Objective: To evaluate the effectiveness of standardized, patient-centered label (PCL) instructions to improve comprehension of prescription drug use compared with typical instructions.
Methods: A total of 500 adult patients recruited from 2 academic and 2 community primary care clinics in Chicago, IL and Shreveport, LA were assigned to receive as follows: (1) standard prescription instructions written as times per day (once, twice 3 times per day) (usual care), (2) PCL instructions that specify explicit timing with standard intervals (morning, noon, evening, bedtime) (PCL), or (3) PCL instructions with a graphic aid to visually depict dose and timing of the medication (PCL + Graphic). The outcome was correct interpretation of label instructions.
Results: Instructions with the PCL format were more likely to be correctly interpreted compared with standard instructions (adjusted relative risk [RR]: 1.33, 95% confidence interval [CI]: 1.25–1.41). Inclusion of the graphic aid (PCL + Graphic) decreased rates of correct interpretation compared with PCL instructions alone (RR: 0.93; 95% CI: 0.89–0.97). Patients with low literacy were better able to interpret PCL instructions (low literacy: RR: 1.39; 95% CI: 1.14–1.68; P = 0.001).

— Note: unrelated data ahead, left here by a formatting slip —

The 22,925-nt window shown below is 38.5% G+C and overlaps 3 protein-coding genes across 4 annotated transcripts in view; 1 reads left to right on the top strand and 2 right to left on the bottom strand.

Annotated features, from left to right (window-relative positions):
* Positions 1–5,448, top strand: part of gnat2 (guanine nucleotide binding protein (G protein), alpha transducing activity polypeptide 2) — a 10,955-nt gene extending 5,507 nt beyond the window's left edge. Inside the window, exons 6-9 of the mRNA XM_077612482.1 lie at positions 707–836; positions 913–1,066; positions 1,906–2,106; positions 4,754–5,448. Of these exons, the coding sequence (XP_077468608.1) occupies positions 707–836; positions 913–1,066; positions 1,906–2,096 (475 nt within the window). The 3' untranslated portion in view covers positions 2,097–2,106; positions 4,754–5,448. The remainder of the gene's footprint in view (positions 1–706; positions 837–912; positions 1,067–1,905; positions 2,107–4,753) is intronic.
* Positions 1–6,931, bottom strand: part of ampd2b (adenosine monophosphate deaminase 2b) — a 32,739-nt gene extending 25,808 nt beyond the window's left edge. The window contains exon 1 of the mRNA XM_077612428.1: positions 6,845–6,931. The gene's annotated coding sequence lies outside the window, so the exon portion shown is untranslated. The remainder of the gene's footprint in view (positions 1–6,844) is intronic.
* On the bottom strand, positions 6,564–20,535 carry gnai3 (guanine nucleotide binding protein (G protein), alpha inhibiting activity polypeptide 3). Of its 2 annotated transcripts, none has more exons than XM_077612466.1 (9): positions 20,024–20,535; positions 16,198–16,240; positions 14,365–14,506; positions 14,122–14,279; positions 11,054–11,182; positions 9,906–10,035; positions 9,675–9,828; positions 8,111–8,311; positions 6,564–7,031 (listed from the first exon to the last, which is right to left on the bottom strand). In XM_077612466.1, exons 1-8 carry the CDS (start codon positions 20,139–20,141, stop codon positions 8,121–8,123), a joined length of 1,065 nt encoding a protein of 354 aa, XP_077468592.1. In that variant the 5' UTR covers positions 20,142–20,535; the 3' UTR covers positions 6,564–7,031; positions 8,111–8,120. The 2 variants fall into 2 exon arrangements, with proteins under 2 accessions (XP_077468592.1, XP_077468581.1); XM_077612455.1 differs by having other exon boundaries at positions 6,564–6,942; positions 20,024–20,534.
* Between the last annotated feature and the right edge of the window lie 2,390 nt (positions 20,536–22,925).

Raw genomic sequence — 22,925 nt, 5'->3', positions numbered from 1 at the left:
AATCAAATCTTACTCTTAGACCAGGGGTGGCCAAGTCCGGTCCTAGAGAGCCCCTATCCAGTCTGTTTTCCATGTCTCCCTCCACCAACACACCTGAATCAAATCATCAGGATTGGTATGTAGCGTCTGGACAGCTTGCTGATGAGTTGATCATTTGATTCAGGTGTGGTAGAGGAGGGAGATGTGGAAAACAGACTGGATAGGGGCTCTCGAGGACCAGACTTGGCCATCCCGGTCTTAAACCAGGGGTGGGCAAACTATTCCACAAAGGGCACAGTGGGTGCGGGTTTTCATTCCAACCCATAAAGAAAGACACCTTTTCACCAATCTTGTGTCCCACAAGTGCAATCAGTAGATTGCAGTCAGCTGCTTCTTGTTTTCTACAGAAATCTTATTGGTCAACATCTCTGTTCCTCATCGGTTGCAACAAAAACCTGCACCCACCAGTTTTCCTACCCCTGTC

Conclusion: The PCL approach could improve patients' understanding and use of their medication regimen.
From the *Health Literacy and Learning Program, Feinberg School of Medicine at Northwestern University, Chicago, IL; †Division of General Internal Medicine, Feinberg School of Medicine at Northwestern University, Chicago, IL; ‡Department of Learning Sciences, School of Education and Social Policy at Northwestern University, Evanston, IL; Departments of §Medicine and ¶Pediatrics, Louisiana State University Health Sciences Center at Shreveport, Shreveport, LA; ∥Division of Pharmacoepidemiology and Pharmacoeconomics, Department of Medicine, Brigham and Women's Hospital, Harvard Medical School, Boston, MA; **Emory University School of Medicine, Atlanta, GA; ††Symphony Capital, LLC, New York, NY; and ‡‡Weill Cornell Medical School, New York, NY.
Supported by the Agency for Healthcare Research and Quality (R01 HS017687; R01 HS019435; PI: Wolf) and an unrestricted grant from Target Corporation.
Reprints: Michael S. Wolf, PhD, MPH, MA, Division of General Internal Medicine, Feinberg School of Medicine, Northwestern University, 750 N, Lake Shore Dr, 10th Floor, Chicago, IL 60611. E-mail: email@example.com.